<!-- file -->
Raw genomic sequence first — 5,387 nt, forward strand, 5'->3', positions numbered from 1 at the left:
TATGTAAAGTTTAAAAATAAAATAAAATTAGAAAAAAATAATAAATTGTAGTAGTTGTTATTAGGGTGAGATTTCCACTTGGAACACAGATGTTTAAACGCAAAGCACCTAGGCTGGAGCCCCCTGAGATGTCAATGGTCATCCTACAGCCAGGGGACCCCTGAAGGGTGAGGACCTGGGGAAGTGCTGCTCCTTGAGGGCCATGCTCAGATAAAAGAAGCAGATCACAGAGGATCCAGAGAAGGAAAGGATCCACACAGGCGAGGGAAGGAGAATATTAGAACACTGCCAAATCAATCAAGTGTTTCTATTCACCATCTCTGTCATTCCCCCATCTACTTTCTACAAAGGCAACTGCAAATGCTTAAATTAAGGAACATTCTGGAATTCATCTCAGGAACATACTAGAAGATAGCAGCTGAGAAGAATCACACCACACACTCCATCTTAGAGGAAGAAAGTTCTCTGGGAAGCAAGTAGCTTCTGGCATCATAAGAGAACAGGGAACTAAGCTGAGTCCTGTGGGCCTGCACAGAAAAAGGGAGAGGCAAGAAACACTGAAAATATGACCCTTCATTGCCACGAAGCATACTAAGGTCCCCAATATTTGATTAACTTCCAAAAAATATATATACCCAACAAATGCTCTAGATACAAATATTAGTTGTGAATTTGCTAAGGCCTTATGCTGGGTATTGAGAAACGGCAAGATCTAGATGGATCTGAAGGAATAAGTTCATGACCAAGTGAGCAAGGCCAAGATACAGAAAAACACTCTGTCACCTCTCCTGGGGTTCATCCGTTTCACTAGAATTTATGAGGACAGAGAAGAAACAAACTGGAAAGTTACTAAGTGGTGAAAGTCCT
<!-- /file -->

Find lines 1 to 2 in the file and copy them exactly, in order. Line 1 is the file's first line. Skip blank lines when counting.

Raw genomic sequence first — 5,387 nt, forward strand, 5'->3', positions numbered from 1 at the left:
TATGTAAAGTTTAAAAATAAAATAAAATTAGAAAAAAATAATAAATTGTAGTAGTTGTTATTAGGGTGAGATTTCCACTTGGAACACAGATGTTTAAACGCAAAGCACCTAGGCTGGAGCCCCCTGAGATGTCAATGGTCATCCTACAGCCAGGGGACCCCTGAAGGGTGAGGACCTGGGGAAGTGCTGCTCCTTGAGGGCCATGCTCAGATAAAAGAAGCAGATCACAGAGGATCCAGAGAAGGAAAGGATCCACACAGGCGAGGGAAGGAGAATATTAGAACACTGCCAAATCAATCAAGTGTTTCTATTCACCATCTCTGTCATTCCCCCATCTACTTTCTACAAAGGCAACTGCAAATGCTTAAATTAAGGAACATTCTGGAATTCATCTCAGGAACATACTAGAAGATAGCAGCTGAGAAGAATCACACCACACACTCCATCTTAGAGGAAGAAAGTTCTCTGGGAAGCAAGTAGCTTCTGGCATCATAAGAGAACAGGGAACTAAGCTGAGTCCTGTGGGCCTGCACAGAAAAAGGGAGAGGCAAGAAACACTGAAAATATGACCCTTCATTGCCACGAAGCATACTAAGGTCCCCAATATTTGATTAACTTCCAAAAAATATATATACCCAACAAATGCTCTAGATACAAATATTAGTTGTGAATTTGCTAAGGCCTTATGCTGGGTATTGAGAAACGGCAAGATCTAGATGGATCTGAAGGAATAAGTTCATGACCAAGTGAGCAAGGCCAAGATACAGAAAAACACTCTGTCACCTCTCCTGGGGTTCATCCGTTTCACTAGAATTTATGAGGACAGAGAAGAAACAAACTGGAAAGTTACTAAGTGGTGAAAGTCCT